Spring Break is just around the corner and that means girls are finally free enough to catch up on some quality TV time. Not sure what to watch? MEDIAGIRLS Editorial Intern Catrina Yang Farrell has got you covered.
As a 21-year-old I LOVED watching all of these shows! It can be hard finding shows for young people that touch on progressive topics such as LGBTQ+ rights, making mistakes, and the loss of friendship and family. But “She-Ra and the Princesses of Power,” “The Dragon Prince,” and “Kipo and the Age of the Wonder Beasts” all make it a priority to incorporate these difficult topics into their plots.
She-Ra and the Princesses of Power
This show is for ages 7+.
The series covers the journey of an orphan named Adora, who abandons her former life as a soldier of the “Horde” when she suddenly realizes she has been fighting on the side of evil. She comes to this conclusion when she discovers a magical sword that transforms her into a warrior princess known as She-Ra. As her journey begins she finds herself amongst a group of magical princesses–named the Resistance–who decide to unite to save their world.
This show is not only a spin-off of the 1980’s animated series “He-Man and the Masters of the Universe,” but a series that redefines gender, sexuality, and female power.
Each character in “She-Ra and the Princess of Power” brings a unique, complex, and quirky personality to the table. In this show, you cannot help but relate to both those who are on the side of the Resistance and the side of the Horde. All the characters are facing an internal battle with self-doubt, acceptance, and love, allowing the show to beautifully capture the complexities of growing up and identifying yourself in a world where not everyone is accepted.
My Review: While working as a teacher assistant during the summer of 2020 with a group of first-graders and third-graders all the students could talk about was this show. With my students we talked about the importance of self-love, friendship, accepting others, and that the lines between good and evil are not always clear. She-Ra openly discusses queer love, romance, and race by having a diverse representation, there is more than one same-sex couple and there is an equal balance of representation across different races and ethnicities. A must watch!
The Dragon Prince
This show is for ages 10+.
The series “The Dragon Prince” is set in a fantasy world known as Xadia where magic derives from six elements: Sun, Moon, Stars, Earth, Sky, and Ocean. It tells the story of two civilizations competing for ultimate rule. There are the Humans, who have no natural access to magic and have harnessed the dangerous power of Dark Magic. In order to use Dark Magic a sacrifice of a magical creature is required. On the other side, are the magical creatures such as the Elves and Dragons, who have condemned the practice of Dark Magic. Due to the two sides being at odds and at war, Humans fear magical creatures and vice versa. The story begins with a young elf assassin, Rayla, who decides to join forces with two human princes, Callum and Ezran, to restore peace to Xadia.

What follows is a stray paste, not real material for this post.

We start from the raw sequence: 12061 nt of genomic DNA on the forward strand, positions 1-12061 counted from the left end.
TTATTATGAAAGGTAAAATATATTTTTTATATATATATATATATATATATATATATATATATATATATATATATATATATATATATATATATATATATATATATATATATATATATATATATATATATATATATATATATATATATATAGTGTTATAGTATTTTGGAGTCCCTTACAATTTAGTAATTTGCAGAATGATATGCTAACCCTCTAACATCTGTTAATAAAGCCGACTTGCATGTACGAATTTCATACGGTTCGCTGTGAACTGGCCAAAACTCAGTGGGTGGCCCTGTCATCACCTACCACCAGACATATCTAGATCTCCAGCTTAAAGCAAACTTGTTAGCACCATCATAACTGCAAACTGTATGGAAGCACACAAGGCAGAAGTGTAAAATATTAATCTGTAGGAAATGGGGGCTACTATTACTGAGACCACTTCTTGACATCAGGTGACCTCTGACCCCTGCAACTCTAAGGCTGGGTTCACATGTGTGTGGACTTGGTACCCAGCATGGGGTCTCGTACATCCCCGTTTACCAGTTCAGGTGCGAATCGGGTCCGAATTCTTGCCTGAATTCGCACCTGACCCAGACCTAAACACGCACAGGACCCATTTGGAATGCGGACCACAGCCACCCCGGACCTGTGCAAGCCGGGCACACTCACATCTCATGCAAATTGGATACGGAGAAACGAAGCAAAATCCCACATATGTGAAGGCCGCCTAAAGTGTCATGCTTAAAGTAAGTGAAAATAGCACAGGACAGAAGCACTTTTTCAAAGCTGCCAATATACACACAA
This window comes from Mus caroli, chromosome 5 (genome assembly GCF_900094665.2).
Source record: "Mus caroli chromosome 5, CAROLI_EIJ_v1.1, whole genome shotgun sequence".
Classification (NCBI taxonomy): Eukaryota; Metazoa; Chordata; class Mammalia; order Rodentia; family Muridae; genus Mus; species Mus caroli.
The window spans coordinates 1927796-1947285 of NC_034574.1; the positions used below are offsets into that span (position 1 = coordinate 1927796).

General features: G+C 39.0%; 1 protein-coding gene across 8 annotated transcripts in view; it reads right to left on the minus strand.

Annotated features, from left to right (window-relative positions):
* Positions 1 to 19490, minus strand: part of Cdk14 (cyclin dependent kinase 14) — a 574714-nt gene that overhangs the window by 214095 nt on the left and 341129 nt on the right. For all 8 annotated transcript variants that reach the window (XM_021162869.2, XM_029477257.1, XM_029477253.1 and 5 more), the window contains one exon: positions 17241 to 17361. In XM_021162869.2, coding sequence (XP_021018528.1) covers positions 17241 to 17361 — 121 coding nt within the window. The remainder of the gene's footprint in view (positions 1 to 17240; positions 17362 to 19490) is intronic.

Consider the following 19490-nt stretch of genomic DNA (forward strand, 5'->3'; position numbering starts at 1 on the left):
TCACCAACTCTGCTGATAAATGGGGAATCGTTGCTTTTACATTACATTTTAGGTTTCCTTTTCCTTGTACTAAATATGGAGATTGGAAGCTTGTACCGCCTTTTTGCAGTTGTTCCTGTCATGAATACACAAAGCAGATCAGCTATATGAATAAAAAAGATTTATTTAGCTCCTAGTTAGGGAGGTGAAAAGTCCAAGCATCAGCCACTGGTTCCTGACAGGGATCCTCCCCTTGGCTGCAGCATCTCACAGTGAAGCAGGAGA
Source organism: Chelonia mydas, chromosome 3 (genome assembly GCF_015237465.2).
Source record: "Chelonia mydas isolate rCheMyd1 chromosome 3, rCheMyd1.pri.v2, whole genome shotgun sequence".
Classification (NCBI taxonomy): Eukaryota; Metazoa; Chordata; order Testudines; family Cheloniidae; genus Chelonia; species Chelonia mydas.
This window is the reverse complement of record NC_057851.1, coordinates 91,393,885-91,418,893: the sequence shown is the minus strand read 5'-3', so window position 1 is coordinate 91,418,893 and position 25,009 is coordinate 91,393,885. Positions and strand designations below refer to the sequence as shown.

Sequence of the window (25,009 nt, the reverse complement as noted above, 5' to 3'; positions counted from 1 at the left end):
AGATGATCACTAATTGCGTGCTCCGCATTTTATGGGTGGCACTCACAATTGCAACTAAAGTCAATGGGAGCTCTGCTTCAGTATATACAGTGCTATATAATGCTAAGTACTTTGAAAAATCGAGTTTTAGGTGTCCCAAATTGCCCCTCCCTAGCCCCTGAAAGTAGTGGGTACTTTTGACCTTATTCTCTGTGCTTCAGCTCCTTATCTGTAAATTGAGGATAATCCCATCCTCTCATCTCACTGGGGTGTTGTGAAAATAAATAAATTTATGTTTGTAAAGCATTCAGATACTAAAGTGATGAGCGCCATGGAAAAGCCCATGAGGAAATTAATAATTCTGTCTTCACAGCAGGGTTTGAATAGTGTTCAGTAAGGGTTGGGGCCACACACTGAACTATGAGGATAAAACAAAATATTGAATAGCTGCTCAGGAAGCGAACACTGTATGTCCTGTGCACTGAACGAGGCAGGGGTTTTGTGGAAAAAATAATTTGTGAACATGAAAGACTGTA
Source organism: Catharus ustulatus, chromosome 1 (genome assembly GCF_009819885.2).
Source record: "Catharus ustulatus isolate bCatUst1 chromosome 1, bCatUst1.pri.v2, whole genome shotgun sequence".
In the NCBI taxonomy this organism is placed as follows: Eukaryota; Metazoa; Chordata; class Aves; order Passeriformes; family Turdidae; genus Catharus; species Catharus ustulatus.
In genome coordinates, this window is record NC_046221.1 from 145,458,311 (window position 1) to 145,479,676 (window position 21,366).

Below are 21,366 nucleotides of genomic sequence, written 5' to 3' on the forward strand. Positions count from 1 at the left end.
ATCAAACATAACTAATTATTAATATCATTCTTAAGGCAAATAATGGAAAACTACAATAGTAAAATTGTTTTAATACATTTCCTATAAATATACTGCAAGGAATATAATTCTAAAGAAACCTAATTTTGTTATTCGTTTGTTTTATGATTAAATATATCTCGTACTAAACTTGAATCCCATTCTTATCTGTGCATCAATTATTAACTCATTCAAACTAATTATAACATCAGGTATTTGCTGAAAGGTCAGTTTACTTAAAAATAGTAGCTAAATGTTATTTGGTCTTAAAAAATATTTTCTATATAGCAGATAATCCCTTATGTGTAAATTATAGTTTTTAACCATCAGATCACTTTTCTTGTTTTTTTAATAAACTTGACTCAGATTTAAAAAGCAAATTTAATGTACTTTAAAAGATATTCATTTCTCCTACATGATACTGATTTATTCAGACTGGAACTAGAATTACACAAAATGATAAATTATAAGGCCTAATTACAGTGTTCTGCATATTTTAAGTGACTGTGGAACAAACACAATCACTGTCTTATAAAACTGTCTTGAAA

The characters in the show stand for selflessness, honesty, and integrity but, as anyone is, they are not immune to making mistakes.
My Review: While there is a fair amount of scenes of death or battle, they are not graphic. This show has a lot of great talking points for parents and their kids as there is a strong presence of role models who show strength and courage. The show highlights that it is okay to make mistakes and that sometimes even if you have the right intentions you can make a mistake. Life is full of difficult choices, and the characters display the dilemma openly. Again, a must watch!
Kipo and the Age of Wonder Beasts
This show is for ages 7+.
“Kippo and the Age of Wonder Beasts,” is set in a post-apocalyptic world and tells the story of a teenage girl, Kipo, who is thrown into the world aboveground after living her entire life in a “burrow.” Separated from her “burrow” and her father, Kipo explores her surroundings and tries to find a way back home. On her adventure, she encounters mutant animals, other humans, and makes a few friends along the way. Kipo begins to face a life full of thrilling events, but also full of uncertainty. Her newfound companions, Wolf, a surface dweller, Mandu, a mutant pig, Benson, a surface dweller, and Dace, a bug, join her on her journey back home. Despite the dangers they face which threaten their journey they flourish and develop a beautiful friendship.
My Review: The show has themes such as acceptance, friendship, and moral dilemmas. The line between good and evil is quite subjective and it is very difficult to truly dislike any character. Each character is on their own journey and is facing their own hardships, struggling to survive a cruel world where many believe that kindness and friendship are a weakness. Kipo shows everyone that kindness, acceptance, and friendship should be a priority. It is scary opening yourself up to others and allowing people to help you and the characters in the show all face challenges when it comes to self-love, but as the story evolves you witness beautiful growth. A third must watch!
Catrina Yang Farrell is from Taipei, Taiwan. She is currently pursuing a BA in English Literature with a focus on minority experiences at Simmons University. She hopes to use literature to instigate discussions with others on those oppressed’ history and narratives.